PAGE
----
Nigel: I was in the fire engine (Fire 2). The crash itself was quite horrific in as much as the car just broke up. I was with a guy named Phil, we couldn't pull out straight away because the engine was bouncing down the track towards us and we didn't know where it was going to stop. When we got there some of the other guys were already dealing with Darrell, the fuel tank was alight when I got there so we put that out and then we set about getting Darrell out of the car as quickly as possible. As always it was a team effort which rescued Darryl that day. Actually dealing with the accident was not a problem because the adrenaline takes over, which helps you through it.

Eurodragster.com: Doubtless you have some bad memories which we won't re-live here, but please tell us a few of your favourite memories from your years in the sport?

Nigel: Some of my favourite memories! There are so many. The most recent has got to be Kim Reymond running 317 mph, and Barry Sheavills and Andy Carter with their side by side 300 mph passes. I think the best memory has got to be the day I met our late friend Alex Brachtvogel. I remember thinking that he was bossy and then when I got talking to him I found he always had our best interests at heart. I think the funniest memory - and Ian will kill me for this - has got to be when Ian Marshall and I were gluing the start line, but in those days all we had was a barrel of glue and a sweeping brush. I was tipping the glue out of the barrel and Ian was sweeping it around the start line, well I stepped backwards and slipped on the glue and landed in the horizontal position. When I got up the crowd applauded, and yes Ian then did the same thing. The event I think was one of the first Bug Jams so you can imagine how many people were there.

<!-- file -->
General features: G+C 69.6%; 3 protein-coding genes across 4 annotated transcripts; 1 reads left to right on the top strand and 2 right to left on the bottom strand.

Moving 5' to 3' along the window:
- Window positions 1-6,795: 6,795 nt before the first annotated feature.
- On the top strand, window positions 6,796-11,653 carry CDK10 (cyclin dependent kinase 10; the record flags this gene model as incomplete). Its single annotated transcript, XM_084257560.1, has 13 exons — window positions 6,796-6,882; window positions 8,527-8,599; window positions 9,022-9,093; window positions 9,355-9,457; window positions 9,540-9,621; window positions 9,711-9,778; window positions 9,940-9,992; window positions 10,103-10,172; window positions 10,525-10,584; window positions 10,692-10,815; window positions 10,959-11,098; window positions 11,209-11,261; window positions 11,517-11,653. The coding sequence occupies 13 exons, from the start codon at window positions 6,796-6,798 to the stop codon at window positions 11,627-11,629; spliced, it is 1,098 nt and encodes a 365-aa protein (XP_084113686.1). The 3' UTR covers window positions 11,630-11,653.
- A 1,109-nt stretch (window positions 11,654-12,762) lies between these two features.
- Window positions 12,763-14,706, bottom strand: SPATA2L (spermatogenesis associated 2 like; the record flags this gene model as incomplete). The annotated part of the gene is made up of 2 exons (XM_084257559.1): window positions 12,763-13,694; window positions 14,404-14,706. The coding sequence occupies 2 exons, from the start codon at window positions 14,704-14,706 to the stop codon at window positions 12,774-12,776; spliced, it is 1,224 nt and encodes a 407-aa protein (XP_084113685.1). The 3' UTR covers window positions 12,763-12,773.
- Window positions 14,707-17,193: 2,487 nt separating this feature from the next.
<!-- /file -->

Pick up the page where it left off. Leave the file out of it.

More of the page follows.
Eurodragster.com: What would you say are the biggest changes between your first getting involved and 'retiring'? Either to the sport or to the facilities, or both.

Nigel: The sport itself has become more competitive and the teams have become more professional. It has also become a lot safer with stricter rules and regs for competitors. Also the introduction of the FIA and other governing bodies has also had a significant impact on the sport for the better. The facilities have changed dramatically over the the years and definitely for the better. For example we have a shower block, a safer return road and tarmac roads into the pits. The facilities are also better for the spectators compared to how they used to be, with better catering facilities and better toilets as well.